The Alaska Department of Corrections intends to reopen the Palmer Correctional Center in 2021 as part of continuing efforts to deal with a surge in the state’s prison population after the repeal of Senate Bill 91 in 2019.
Last week, the state awarded a $2.2 million contract to Roger Hickel Contracting to take the prison out of mothballs. Palmer Correctional Center has been closed since 2016, when then-Gov. Bill Walker shuttered it as part of statewide budget cuts.
Sarah Gallagher, a spokeswoman for the Alaska Department of Corrections, confirmed that the department intends to open the prison in July or August next year.
“The department has recently hired the superintendent and assistant superintendent to help facilitate reopening the facility,” she wrote by email.
When it closed, the Palmer prison was acting as a minimum/medium-security facility. It wasn’t immediately clear whether it would reopen as such.
Brad Wilson, business manager of the union that represents correctional officers, said he’s reserving judgment on the decision to reopen the prison.
“Correctional officers worked with legislators to secure funding to reopen the Palmer Correctional Center. The DOC ignored the Legislature and instead sought to send inmates out of state, putting prison privatization over public safety. Assuming the Palmer Correctional Center will be for incarcerating Alaska inmates, and run by professional Alaska correctional officers, we are happy to see the funding that officers worked so hard to get appropriate finally being used for its intended purpose,” he said by email.
Alaska’s prison population has surged since legislators, at the urging of Gov. Mike Dunleavy, repealed a series of criminal justice reforms. By November 2019, the state’s prisons were 96% full.
In response, the Dunleavy administration proposed sending some inmates to out-of-state prisons. It dropped that proposal in January after resistance from the Legislature. Instead, the state prison system said it would open an additional community residential center — sometimes called halfway houses, these centers are generally used in place of prisons for nonviolent inmates or those whose jail terms are expiring soon — and press ahead with plans to reopen the Palmer prison.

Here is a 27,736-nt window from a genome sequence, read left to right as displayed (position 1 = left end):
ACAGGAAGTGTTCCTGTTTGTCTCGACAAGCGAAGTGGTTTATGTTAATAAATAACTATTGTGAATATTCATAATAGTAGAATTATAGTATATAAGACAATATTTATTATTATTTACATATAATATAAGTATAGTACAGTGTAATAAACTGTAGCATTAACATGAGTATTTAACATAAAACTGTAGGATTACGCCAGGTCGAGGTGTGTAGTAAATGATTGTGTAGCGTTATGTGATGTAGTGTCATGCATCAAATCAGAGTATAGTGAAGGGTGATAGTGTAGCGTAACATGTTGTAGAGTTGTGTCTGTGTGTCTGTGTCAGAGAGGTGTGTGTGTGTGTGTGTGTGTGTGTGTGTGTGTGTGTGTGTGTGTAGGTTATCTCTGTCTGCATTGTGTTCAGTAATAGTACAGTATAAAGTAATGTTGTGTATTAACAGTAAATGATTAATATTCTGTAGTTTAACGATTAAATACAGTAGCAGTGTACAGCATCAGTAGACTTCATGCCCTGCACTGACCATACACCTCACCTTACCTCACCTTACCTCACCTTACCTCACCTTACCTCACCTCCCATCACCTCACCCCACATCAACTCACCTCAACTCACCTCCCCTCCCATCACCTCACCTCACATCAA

The state’s prison population has dropped since spring due to pandemic-driven changes in the bail schedule and the opening of that residential center, Gallagher said.
Alaska prisons were 97% full in February, Gallagher said, and 86% full on June 1. As of Monday morning, the state’s prisons were 91% full, with 4,431 inmates in custody. The state expects its overall inmate population to continue growing, according to projections presented last year to the Alaska Legislature.
Wilson questioned whether the state will have enough correctional officers to reopen the prison, even if its buildings are renovated.
“After seeing the critically low staffing levels in the DOC, the Legislature appropriated funds to create a Correctional Officer Recruitment Unit. To date, the DOC has refused to create this funded CO Recruitment Unit. With Palmer Correctional Center now opening, it is critical that the DOC hire this recruitment team and start a recruitment campaign,” he said.
Correction: Roger Hickel Contracting, not Roger Hickel Construction, was the winning bidder for the Palmer construction contract.
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